Progress for Tahoe: Vote yes on Measure C (opinion)
October 11, 2017
Roads play a strong supporting role, if not a leading role in nearly all of our lives. They are the conduit between our homes and work, our homes and school, our homes and friends. Whether we are driving, biking, walking or unicycling, we meet the road on the way.
Roads are part of our daily lives like our pets, our cars, our front doors. If one of these were broken (or injured), we would fix it, because it would make our lives better. Why don't we hold our roads in the same esteem?
Measure C is a half-cent sales tax which will come before voters in November. It will fund a program to fix potholes and pave, maintain and repair local streets and roads, bringing them up to current construction standards. Measure C is estimated to generate $2.5 million in dedicated road repair funding annually, which could pay for 2 ½ miles of full roadway rebuild, 5 miles of re-paving, or up to 16 miles of slurry sealing and pothole repair each year.
Measure C will result in a direct savings to Lake Tahoe residents in reduced vehicle maintenance costs. The National Transportation Research Group estimated that poorly maintained roads cost the average driver in the Sacramento region nearly $600 per year in added wear and tear to their vehicle, including accelerated vehicle depreciation, additional repair costs, and increased fuel consumption.
Measure C, in contrast, is estimated to cost South Lake Tahoe residents on average $25 spread over the year in sales taxes spent on clothes, household items and other taxable goods purchased within the city. Also, Measure C is a way to allow our visitors to contribute to the upkeep of our town — the majority of sales tax revenue in South Lake Tahoe is generated by visitors, not by local residents.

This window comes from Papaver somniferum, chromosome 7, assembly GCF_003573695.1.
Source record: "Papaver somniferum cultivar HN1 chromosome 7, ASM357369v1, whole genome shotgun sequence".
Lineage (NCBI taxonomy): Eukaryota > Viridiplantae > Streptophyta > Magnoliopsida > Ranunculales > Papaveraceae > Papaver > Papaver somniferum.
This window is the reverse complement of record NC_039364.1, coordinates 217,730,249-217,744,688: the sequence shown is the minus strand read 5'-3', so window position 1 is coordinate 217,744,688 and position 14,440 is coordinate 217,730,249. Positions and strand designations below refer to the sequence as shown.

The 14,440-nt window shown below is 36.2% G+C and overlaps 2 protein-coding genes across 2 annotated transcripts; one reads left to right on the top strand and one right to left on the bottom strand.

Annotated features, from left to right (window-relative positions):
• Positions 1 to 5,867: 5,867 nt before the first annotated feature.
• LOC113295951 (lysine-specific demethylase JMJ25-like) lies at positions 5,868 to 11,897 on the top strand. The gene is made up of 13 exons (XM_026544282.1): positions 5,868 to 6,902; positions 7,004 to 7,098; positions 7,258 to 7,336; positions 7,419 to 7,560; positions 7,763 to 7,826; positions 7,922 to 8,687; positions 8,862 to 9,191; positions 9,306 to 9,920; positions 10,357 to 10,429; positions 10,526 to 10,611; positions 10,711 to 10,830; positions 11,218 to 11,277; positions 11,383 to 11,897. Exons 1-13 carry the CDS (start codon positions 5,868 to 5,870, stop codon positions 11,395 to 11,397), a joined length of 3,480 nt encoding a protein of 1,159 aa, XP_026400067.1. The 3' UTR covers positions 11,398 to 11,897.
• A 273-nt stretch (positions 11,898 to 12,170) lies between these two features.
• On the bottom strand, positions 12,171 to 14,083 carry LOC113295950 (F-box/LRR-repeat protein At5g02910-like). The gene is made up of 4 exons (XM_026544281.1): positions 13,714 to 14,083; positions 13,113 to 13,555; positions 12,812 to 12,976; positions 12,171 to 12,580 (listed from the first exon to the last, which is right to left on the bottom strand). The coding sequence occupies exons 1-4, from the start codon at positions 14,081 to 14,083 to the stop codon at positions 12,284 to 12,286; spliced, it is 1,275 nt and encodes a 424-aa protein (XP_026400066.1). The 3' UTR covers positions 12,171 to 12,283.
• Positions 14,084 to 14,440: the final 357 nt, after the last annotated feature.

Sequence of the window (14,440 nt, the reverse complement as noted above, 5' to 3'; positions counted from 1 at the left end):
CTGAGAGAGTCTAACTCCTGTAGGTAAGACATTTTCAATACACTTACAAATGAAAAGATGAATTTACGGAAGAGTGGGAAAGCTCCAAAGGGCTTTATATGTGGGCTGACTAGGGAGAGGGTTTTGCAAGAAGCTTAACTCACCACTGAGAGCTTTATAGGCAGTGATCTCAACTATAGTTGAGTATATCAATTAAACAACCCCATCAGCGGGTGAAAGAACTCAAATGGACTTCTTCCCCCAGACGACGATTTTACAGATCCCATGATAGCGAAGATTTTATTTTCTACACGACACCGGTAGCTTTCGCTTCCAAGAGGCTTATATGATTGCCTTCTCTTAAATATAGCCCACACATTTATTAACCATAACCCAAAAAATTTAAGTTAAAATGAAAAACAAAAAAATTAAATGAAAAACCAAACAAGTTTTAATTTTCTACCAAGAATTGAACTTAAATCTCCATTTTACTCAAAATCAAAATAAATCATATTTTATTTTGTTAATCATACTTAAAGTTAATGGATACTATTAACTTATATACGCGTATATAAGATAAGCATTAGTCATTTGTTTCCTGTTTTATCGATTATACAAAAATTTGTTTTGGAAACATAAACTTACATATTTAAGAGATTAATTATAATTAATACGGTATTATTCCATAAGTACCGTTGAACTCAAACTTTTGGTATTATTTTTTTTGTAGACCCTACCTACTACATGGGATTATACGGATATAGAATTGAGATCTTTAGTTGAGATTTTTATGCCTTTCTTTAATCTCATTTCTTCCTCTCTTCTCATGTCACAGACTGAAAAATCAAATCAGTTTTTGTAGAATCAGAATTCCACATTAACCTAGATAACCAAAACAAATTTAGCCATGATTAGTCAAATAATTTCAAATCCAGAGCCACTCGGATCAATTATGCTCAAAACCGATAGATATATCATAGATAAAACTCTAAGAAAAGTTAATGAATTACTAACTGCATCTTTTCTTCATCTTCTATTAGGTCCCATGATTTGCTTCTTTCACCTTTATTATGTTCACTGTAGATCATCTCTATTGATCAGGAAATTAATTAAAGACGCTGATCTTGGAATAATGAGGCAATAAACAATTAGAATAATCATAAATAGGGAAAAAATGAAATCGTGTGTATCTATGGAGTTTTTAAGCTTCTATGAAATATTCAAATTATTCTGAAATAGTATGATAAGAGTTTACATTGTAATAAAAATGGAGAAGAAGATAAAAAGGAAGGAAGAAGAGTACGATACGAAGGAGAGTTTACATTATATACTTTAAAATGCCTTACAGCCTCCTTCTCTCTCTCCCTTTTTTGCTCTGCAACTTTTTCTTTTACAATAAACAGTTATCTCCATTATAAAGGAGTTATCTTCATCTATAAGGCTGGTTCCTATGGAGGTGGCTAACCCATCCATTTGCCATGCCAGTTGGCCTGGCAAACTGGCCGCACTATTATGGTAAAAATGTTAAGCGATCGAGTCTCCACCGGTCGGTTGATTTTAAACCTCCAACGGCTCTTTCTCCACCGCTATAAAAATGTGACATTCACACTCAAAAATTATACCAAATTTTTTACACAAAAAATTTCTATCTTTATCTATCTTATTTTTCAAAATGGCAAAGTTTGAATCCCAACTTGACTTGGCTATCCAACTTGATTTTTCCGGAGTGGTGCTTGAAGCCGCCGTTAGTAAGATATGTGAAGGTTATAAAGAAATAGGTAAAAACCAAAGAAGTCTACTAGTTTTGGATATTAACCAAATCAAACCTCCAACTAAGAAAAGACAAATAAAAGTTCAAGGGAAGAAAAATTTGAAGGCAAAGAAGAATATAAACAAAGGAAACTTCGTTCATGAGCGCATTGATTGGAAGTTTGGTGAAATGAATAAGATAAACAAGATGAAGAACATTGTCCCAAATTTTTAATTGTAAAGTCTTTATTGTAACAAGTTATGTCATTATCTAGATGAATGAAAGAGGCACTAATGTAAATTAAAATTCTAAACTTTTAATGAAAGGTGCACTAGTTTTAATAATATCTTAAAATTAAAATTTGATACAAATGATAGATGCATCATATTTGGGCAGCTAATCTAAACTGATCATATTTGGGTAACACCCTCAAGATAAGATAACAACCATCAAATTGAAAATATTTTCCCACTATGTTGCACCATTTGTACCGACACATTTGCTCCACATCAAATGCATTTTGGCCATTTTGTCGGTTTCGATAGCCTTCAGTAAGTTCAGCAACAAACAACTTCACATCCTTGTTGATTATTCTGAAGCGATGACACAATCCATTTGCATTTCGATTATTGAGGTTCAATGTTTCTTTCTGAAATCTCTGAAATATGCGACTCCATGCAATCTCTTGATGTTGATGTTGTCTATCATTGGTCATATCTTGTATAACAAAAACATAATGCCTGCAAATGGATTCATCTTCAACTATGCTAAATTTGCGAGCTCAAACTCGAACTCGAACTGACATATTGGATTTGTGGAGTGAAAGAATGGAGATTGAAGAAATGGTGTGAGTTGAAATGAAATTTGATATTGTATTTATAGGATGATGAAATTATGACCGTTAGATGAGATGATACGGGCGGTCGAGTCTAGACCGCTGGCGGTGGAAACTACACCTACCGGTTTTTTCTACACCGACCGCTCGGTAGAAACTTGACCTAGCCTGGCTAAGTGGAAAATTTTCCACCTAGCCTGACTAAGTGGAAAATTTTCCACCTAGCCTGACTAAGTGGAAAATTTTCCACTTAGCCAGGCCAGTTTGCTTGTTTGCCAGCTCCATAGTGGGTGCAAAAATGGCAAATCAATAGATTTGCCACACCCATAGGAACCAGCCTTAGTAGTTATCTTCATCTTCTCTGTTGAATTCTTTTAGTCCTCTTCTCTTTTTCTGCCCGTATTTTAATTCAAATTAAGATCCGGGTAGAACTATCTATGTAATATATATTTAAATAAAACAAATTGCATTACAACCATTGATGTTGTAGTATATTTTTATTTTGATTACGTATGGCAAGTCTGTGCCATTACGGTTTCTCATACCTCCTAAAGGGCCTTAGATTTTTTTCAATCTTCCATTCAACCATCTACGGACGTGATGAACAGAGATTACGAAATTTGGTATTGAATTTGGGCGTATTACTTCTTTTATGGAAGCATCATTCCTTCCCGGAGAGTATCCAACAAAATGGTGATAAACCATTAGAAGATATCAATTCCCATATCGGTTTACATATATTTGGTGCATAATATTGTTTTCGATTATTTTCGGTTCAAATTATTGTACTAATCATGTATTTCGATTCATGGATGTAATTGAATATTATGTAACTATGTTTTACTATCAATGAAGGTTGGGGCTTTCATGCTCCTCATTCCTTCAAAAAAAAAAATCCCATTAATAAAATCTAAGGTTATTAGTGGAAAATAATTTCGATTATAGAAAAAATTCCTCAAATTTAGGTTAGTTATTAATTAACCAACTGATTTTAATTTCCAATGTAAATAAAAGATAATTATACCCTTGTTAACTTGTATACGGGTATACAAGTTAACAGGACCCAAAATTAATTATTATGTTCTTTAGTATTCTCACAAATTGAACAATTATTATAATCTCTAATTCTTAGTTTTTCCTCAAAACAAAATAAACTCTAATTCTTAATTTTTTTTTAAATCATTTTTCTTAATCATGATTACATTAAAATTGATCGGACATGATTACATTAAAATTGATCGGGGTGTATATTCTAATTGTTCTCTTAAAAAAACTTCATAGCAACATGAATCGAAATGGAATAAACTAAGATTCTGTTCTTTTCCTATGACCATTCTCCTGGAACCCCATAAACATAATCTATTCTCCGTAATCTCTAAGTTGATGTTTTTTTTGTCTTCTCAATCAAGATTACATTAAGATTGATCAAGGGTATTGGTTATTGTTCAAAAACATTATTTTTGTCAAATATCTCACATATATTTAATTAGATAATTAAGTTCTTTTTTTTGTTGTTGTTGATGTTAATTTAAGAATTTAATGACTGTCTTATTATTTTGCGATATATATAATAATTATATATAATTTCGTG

In addition to direct benefits to locals, Measure C will also improve water and air quality by reducing fine sediment and re-entrained dust from our disintegrating road system. It will reduce long-term costs to our city by rebuilding our roads so that they can be maintained effectively moving into the future.
Recommended Stories For You
Some have asked why the city doesn't have money in the general fund to cover road repair. When the city was founded the budget was not set up in a way that allowed for consistent, dedicated roads funding. Road improvement funding is apportioned on a discretionary basis, fluctuating significantly from year to year and competing with other high priority needs.
Further, other rising costs tap the city's general fund, like health care and pensions, eating into basic services. Health care used to cost the city $1,200 per employee with a family per year. Now health care costs the city $12,000 per employee with a family per year. Sales taxes and other funds that comprise the city's general fund have not kept pace.
Other counties have successfully passed "self-help" sales tax measures to responsibly generate funding to fix local transportation issues, instead of living with bad roads. Having our own source of revenue with oversight from a local citizen committee will make us more self-reliant and will provide accountability for these funds that are specifically dedicated to roads.
Please join Progress for Tahoe members in improving our roads, our personal safety and our quality of life. Vote "Yes" on Measure C Nov. 7.
Karen Fink, Troy Matthews, Rebecca Bryson, Progress for Tahoe
Progress for Tahoe is a grassroots group of concerned local citizens who have gathered together to address the most pressing issues in Tahoe. We believe in forward-thinking solutions that encourage innovation and entrepreneurship in the Tahoe region, while preserving our natural resources, to grow the economy for the benefit of all.
Trending In: Opinion
- El Dorado County supervisor candidates find some common ground on VHR regulations
- Authorities recover body from 1,062 feet in Lake Tahoe (updated)
- What lies in the depths of Lake Tahoe’s waters? (video)
- Whittell celebrates Lisa Maloff, football team crushes Smith Valley at new digs
- Re-vamped Apple Hill shuttle gets a test drive